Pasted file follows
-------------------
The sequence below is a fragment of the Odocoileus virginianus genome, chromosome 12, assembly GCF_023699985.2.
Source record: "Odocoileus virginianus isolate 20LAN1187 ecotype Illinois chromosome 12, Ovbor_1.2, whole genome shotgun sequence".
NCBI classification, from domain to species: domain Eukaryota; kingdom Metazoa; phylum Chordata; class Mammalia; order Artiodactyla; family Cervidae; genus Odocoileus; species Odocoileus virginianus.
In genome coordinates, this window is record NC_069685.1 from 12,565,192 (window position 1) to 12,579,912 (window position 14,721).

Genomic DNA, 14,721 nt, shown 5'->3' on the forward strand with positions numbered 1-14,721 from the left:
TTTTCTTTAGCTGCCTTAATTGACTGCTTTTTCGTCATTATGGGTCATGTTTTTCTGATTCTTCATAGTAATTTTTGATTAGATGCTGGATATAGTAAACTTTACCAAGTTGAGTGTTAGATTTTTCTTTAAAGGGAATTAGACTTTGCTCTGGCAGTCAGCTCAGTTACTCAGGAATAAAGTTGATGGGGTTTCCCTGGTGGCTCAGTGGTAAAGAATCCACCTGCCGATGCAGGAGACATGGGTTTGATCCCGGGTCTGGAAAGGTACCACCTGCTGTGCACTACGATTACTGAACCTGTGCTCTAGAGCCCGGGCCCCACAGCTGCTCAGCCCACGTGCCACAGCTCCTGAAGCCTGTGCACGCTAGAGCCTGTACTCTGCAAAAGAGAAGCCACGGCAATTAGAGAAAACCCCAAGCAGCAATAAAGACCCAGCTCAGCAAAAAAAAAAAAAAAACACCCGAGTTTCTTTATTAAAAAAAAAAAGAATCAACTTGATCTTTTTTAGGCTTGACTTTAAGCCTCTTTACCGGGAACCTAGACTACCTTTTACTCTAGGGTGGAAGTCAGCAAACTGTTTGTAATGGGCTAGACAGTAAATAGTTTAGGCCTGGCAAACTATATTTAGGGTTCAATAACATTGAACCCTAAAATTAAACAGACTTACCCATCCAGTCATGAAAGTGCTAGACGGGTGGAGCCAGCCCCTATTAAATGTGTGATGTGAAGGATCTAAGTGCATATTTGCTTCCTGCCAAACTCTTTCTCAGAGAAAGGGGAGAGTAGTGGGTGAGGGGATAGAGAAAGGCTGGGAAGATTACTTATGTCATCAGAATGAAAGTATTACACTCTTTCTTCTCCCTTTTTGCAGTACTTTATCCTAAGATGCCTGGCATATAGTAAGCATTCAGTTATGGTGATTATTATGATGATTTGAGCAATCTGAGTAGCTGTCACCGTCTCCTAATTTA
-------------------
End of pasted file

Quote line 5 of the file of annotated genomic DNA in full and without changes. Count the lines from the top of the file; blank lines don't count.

Genomic DNA, 14,721 nt, shown 5'->3' on the forward strand with positions numbered 1-14,721 from the left: